.—"We can never carry the measure ourselves; we must have the agricultural labourers with us ! !"   They therefore proceeded to commence operations upon the agricultural constituencies.  They knew they could always reckon upon a share of support wherever they went—it being hard to find any without its country cluster of bitter and reckless opponents of a Conservative government, who would willingly aid in any demonstration against it.   With such aid, and indefatigable efforts to collect a crown of noisy non-electors; with a judicious choice of localities, and profuse bribery of the local Radical newspapers, in order to procure copious accounts of their proceedings—they commenced their "grand series of country triumphs!"  
Their own organs, from time to time, gave out that in each and every county visited by the League, the farmers attended their meetings, and joined in a vote condemnatory of the corn laws, and pledged themselves to vote thereafter for none but the candidates of the Anti-Corn Law League! The following are specimens of the flattering appellations which had till now been bestowed, upon their new friends, upon these selfsame farmers:— "bull-frogs!" "chaw-bacons!" "clod-poles!" "hair-bucks!" "deluded-slaves!" "brute-drudges!"   Now however, they and their labourers were addressed in terms of respectful sympathy and flattery, as the victims of the rapacity of the landlords—on whom were poured the full phials of Anti-Corn Law wrath.  
The following are some of the scalding drops let fall upon their devoted heads:—"Monster of impiety!" "inhuman fiend!" heartless brutes!" rapacious harpies!" "relentless demons!" "plunderers of the people!" "merciless footpads!" "murderers!" "swindlers!" "insatiable!" "insolent!" "flesh-mongering!" "scoundrel!" "law-making landlords!" " a bread taxing oligareby!"   Need we say that the authors of these very choice and elegant expressions were treated with utter contempt by both landlords and tenants—always making the few allowances above referred to?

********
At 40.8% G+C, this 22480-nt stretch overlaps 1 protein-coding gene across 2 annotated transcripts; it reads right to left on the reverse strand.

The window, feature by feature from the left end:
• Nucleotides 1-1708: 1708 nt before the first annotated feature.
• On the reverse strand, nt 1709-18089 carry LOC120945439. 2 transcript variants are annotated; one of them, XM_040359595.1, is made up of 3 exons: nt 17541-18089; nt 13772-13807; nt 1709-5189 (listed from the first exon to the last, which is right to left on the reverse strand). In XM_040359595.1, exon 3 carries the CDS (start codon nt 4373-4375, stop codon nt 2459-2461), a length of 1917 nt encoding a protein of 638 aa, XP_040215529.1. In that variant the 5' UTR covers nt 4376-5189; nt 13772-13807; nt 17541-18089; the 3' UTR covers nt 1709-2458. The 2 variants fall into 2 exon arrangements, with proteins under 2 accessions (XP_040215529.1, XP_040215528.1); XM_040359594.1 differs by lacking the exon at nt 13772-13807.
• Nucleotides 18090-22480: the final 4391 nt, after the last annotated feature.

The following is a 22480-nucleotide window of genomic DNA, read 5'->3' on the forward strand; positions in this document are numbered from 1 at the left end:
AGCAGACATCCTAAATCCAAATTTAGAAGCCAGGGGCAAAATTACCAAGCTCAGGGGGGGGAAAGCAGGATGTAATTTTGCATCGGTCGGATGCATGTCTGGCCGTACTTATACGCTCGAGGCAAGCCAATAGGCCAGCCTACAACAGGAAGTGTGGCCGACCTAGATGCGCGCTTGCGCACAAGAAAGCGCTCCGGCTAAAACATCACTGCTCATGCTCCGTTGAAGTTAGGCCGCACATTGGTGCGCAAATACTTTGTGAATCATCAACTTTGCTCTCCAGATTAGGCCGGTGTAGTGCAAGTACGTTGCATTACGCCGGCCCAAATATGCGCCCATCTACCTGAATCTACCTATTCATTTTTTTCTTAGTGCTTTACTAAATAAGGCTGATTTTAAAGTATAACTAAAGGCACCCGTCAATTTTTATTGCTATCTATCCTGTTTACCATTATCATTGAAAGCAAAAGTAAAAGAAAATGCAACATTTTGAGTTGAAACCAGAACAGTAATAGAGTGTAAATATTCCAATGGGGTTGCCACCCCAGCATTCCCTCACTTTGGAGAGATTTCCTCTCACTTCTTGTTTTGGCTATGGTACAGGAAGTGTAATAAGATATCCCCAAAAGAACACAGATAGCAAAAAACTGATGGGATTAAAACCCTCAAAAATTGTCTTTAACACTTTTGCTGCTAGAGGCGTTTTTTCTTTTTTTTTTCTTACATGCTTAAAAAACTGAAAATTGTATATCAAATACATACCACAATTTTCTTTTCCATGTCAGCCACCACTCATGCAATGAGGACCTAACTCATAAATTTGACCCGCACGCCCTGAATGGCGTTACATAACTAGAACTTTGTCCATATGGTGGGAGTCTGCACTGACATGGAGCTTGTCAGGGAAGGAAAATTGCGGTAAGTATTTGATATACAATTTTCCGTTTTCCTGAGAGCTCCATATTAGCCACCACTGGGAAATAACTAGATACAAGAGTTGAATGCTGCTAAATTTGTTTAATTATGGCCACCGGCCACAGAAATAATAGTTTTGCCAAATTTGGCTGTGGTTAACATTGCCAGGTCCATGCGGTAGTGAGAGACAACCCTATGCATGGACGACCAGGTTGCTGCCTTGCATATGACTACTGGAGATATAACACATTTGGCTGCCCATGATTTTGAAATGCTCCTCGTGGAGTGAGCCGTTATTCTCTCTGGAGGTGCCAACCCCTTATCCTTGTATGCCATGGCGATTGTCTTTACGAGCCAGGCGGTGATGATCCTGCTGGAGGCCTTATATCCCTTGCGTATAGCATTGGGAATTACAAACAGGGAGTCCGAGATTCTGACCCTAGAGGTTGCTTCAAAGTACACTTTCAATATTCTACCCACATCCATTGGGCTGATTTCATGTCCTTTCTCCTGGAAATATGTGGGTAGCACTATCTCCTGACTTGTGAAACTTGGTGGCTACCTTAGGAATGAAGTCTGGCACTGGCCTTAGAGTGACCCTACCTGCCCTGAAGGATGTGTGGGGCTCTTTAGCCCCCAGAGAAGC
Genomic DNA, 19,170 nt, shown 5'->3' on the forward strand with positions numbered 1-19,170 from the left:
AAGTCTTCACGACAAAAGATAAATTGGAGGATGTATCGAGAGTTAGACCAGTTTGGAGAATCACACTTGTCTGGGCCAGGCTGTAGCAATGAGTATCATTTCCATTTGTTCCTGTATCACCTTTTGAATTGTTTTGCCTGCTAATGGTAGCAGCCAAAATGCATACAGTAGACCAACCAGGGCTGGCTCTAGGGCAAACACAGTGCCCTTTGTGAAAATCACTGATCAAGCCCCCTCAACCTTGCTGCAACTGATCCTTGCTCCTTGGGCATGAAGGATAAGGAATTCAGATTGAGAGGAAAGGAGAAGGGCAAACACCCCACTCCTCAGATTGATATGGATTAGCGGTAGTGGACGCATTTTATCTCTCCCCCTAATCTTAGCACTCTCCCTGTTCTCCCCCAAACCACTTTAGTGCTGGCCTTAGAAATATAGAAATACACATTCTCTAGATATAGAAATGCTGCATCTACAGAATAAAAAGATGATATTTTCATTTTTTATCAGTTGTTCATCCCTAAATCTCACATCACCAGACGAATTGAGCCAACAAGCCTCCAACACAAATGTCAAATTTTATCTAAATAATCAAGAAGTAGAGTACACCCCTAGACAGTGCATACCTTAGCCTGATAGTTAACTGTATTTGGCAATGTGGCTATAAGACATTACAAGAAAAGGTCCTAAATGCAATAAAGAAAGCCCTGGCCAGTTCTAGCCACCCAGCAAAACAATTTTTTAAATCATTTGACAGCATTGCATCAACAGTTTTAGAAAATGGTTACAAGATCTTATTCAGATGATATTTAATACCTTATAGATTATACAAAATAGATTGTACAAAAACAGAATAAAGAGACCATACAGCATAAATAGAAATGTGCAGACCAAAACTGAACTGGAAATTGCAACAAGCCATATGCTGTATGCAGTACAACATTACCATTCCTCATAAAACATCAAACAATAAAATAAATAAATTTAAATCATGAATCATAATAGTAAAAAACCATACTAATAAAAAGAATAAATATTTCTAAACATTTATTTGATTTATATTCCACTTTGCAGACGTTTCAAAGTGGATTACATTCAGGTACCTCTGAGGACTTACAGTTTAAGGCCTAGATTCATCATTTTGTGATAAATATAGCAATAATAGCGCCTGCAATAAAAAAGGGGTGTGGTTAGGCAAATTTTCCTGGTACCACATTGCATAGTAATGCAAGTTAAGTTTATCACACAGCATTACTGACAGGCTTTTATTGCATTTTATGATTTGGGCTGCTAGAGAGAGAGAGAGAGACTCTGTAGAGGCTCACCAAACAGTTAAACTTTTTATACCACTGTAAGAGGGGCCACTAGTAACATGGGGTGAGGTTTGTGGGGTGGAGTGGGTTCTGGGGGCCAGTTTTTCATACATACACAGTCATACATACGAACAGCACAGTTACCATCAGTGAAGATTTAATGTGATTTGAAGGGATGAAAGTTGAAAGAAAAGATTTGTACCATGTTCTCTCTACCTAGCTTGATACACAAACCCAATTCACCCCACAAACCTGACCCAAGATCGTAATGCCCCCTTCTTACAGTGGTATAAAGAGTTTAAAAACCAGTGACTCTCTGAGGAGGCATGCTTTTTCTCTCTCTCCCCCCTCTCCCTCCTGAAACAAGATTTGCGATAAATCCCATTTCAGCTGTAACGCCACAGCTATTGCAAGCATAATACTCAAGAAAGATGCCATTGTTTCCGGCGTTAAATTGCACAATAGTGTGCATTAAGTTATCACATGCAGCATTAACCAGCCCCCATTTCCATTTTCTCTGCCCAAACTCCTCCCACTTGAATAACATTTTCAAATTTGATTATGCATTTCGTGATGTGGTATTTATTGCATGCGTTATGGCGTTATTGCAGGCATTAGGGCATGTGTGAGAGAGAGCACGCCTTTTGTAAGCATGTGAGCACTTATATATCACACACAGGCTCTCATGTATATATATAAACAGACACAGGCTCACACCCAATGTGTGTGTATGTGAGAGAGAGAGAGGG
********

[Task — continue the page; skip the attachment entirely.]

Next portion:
Was it very likely that the landlord or the farmer should quit their honourable and important avocations at the bidding of such creatures as had thus intruded themselves into their counties?   Should consent to be voked to the car, or to follow in the train of these enlightedned, disinterested, and philanthropic cotton-spinners and calico printers?   Absurd!  It became, in fact, daily more obvious to even the most unreflecting, that these worthies were not likely to be engaged in their "labours of love;" were not exactly the kind of persons to desert their own businesses, to attend out of pure benevolence to that of others—to let succumb their own interests to promote those of others; to subscribe out of the gains which they had wring from their unhappy factory slaves their £10, £20, £30, £50, out of mere public spirit and philanthropy .—"Position and prospects of the government," in Blackwood's Magazine.